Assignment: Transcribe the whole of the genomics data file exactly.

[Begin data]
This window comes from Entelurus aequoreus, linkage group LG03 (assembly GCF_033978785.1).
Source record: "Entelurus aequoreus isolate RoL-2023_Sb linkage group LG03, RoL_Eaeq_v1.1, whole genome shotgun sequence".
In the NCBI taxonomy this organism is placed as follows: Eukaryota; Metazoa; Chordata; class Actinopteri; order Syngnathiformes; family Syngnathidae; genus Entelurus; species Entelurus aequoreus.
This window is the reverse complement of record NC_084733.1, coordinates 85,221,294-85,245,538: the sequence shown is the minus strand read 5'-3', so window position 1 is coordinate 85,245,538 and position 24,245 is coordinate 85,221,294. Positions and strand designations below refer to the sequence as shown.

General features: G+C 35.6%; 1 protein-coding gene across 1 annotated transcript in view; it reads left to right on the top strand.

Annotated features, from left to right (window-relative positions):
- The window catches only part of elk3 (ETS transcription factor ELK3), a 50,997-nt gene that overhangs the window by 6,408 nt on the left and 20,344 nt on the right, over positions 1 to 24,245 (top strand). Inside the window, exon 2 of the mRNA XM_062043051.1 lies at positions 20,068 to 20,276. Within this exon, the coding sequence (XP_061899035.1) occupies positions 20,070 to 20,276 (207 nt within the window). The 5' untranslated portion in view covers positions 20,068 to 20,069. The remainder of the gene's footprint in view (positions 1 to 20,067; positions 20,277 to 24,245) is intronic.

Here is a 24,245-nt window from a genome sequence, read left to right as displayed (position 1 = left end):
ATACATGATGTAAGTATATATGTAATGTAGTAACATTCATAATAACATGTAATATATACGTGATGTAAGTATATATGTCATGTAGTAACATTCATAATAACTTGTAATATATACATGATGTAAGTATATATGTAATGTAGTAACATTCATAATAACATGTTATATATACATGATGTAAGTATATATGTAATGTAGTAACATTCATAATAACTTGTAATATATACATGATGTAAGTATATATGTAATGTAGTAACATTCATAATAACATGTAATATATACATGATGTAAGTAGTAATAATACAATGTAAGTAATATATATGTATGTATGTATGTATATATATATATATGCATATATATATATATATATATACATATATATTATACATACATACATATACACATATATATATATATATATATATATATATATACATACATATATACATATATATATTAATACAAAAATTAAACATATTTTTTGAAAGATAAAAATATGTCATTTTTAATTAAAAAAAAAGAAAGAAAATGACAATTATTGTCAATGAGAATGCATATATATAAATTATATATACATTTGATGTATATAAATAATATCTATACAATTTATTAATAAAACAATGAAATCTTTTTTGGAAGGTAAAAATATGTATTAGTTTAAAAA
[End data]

This window comes from Entelurus aequoreus, linkage group LG03 (assembly GCF_033978785.1).
Source record: "Entelurus aequoreus isolate RoL-2023_Sb linkage group LG03, RoL_Eaeq_v1.1, whole genome shotgun sequence".
In the NCBI taxonomy this organism is placed as follows: Eukaryota; Metazoa; Chordata; class Actinopteri; order Syngnathiformes; family Syngnathidae; genus Entelurus; species Entelurus aequoreus.
This window is the reverse complement of record NC_084733.1, coordinates 85,221,294-85,245,538: the sequence shown is the minus strand read 5'-3', so window position 1 is coordinate 85,245,538 and position 24,245 is coordinate 85,221,294. Positions and strand designations below refer to the sequence as shown.

General features: G+C 35.6%; 1 protein-coding gene across 1 annotated transcript in view; it reads left to right on the top strand.

Annotated features, from left to right (window-relative positions):
- The window catches only part of elk3 (ETS transcription factor ELK3), a 50,997-nt gene that overhangs the window by 6,408 nt on the left and 20,344 nt on the right, over positions 1 to 24,245 (top strand). Inside the window, exon 2 of the mRNA XM_062043051.1 lies at positions 20,068 to 20,276. Within this exon, the coding sequence (XP_061899035.1) occupies positions 20,070 to 20,276 (207 nt within the window). The 5' untranslated portion in view covers positions 20,068 to 20,069. The remainder of the gene's footprint in view (positions 1 to 20,067; positions 20,277 to 24,245) is intronic.

Here is a 24,245-nt window from a genome sequence, read left to right as displayed (position 1 = left end):
ATACATGATGTAAGTATATATGTAATGTAGTAACATTCATAATAACATGTAATATATACGTGATGTAAGTATATATGTCATGTAGTAACATTCATAATAACTTGTAATATATACATGATGTAAGTATATATGTAATGTAGTAACATTCATAATAACATGTTATATATACATGATGTAAGTATATATGTAATGTAGTAACATTCATAATAACTTGTAATATATACATGATGTAAGTATATATGTAATGTAGTAACATTCATAATAACATGTAATATATACATGATGTAAGTAGTAATAATACAATGTAAGTAATATATATGTATGTATGTATGTATATATATATATATGCATATATATATATATATATATACATATATATTATACATACATACATATACACATATATATATATATATATATATATATATATACATACATATATACATATATATATTAATACAAAAATTAAACATATTTTTTGAAAGATAAAAATATGTCATTTTTAATTAAAAAAAAAGAAAGAAAATGACAATTATTGTCAATGAGAATGCATATATATAAATTATATATACATTTGATGTATATAAATAATATCTATACAATTTATTAATAAAACAATGAAATCTTTTTTGGAAGGTAAAAATATGTATTAGTTTAAAAA